The American Association of Neurological Surgeons launched the National Neurosurgery Quality and Outcomes Database (QOD), a prospective longitudinal registry utilizing patient reported outcome instruments and includes data to measure the safety and quality of spinal surgery. In the present study, the authors analyzed 12-month outcomes data for patients undergoing lumbar fusion surgery for grade 1 degenerative spondylolisthesis.
The prospective QOD dataset from top enrolling sites was retrospectively queried and we found 480 patients undergoing elective spine surgery for one, two, or three level degenerative grade 1 lumbar spondylolisthesis. Baseline, 3-month, and 12-month follow-up readmission rates, re-operation rates, and patient reported outcomes (ODI and back and leg pain NRS) were collected. The absolute differences between 12-month post-operative and baseline ODI and back and leg pain NRS scores were evaluated.
The 30-day readmission rate was 3.3%. The 90-day readmission rate was 4.6%. The 30-day re-operation rate was 3.1%. The baseline ODI scores differed from the 12-month scores by an absolute difference of 12.1 ± 8.8 (p<.001). The baseline back and leg-pain NRS scores differed from the 12-month scores by an absolute difference of 3.9 ± 3.1 and 4.0 ± 3.6, respectively (p<.001).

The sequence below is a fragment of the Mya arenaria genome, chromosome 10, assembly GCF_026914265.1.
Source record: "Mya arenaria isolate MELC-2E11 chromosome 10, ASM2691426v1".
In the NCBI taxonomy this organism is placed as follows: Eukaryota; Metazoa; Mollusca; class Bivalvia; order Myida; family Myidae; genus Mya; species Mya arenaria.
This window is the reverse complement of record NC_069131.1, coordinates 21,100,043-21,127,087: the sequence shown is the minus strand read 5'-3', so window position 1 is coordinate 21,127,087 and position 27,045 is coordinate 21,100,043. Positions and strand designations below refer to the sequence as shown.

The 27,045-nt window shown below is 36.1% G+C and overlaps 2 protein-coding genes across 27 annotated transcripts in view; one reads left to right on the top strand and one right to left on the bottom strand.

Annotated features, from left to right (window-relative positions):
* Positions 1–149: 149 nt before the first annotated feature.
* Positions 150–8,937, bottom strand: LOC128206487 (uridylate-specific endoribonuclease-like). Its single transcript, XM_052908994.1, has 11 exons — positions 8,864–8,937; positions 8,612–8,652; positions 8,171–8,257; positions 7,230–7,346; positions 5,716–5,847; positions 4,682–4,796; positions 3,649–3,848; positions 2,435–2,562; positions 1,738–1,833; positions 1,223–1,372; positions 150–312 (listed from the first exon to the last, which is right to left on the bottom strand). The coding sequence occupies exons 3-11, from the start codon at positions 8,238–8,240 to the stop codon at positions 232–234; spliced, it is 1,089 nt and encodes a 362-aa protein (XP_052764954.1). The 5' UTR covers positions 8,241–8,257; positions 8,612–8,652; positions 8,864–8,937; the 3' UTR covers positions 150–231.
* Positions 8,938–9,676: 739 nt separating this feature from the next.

This registry is unique as it has patient data acquired directly from the surgeons’ office. Lumbar fusion surgery for grade 1 degenerative lumbar spondylolisthesis is associated with low 30-day re-operation rates and 30- and 90-day readmission rates. Fusion surgery was associated with significant improvements in patient-reported outcomes at one-year follow up in the N2QOD registry.
Multiple studies have recently reported outcomes of surgery for lumbar spondylolisthesis and, thus, patients have many options available. It is critical for them to know what outcomes to expect from lumbar fusion for this degenerative process. This paper reports re-admission rates as well as ODI and NRS for 480 patients that have 1 year follow up after lumbar fusion. Given the large sample size and follow up period, this data may assist patients and surgeons when considering lumbar fusion as treatment for grade 1 degenerative spondylolisthesis.
By the conclusion of this session, participants should be able to: 1) know the 30- and 90- day readmission rates for patients undergoing lumbar fusion for grade 1 spondylolisthesis, 2) understand key patient reported outcomes following lumbar fusion for grade 1 spondylolisthesis including ODI and NRS scores.